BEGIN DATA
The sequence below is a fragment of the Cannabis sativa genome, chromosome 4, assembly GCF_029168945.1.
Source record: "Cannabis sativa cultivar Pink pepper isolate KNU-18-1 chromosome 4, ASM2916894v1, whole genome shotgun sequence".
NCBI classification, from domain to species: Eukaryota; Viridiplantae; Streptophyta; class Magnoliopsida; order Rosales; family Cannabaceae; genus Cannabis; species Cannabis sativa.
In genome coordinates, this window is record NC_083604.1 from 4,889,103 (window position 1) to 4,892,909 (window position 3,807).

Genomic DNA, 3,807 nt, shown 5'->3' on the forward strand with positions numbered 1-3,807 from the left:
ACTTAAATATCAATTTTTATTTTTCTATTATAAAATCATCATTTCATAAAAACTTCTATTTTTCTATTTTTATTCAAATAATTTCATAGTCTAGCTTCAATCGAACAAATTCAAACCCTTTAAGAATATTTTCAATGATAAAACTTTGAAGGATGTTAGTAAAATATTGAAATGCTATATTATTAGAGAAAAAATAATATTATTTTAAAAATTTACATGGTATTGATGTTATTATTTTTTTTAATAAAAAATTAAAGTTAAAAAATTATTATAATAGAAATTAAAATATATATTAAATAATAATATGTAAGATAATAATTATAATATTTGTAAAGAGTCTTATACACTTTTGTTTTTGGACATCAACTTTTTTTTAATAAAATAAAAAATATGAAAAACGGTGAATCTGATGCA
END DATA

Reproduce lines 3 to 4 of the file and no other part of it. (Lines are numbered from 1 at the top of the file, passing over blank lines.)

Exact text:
NCBI classification, from domain to species: Eukaryota; Viridiplantae; Streptophyta; class Magnoliopsida; order Rosales; family Cannabaceae; genus Cannabis; species Cannabis sativa.
In genome coordinates, this window is record NC_083604.1 from 4,889,103 (window position 1) to 4,892,909 (window position 3,807).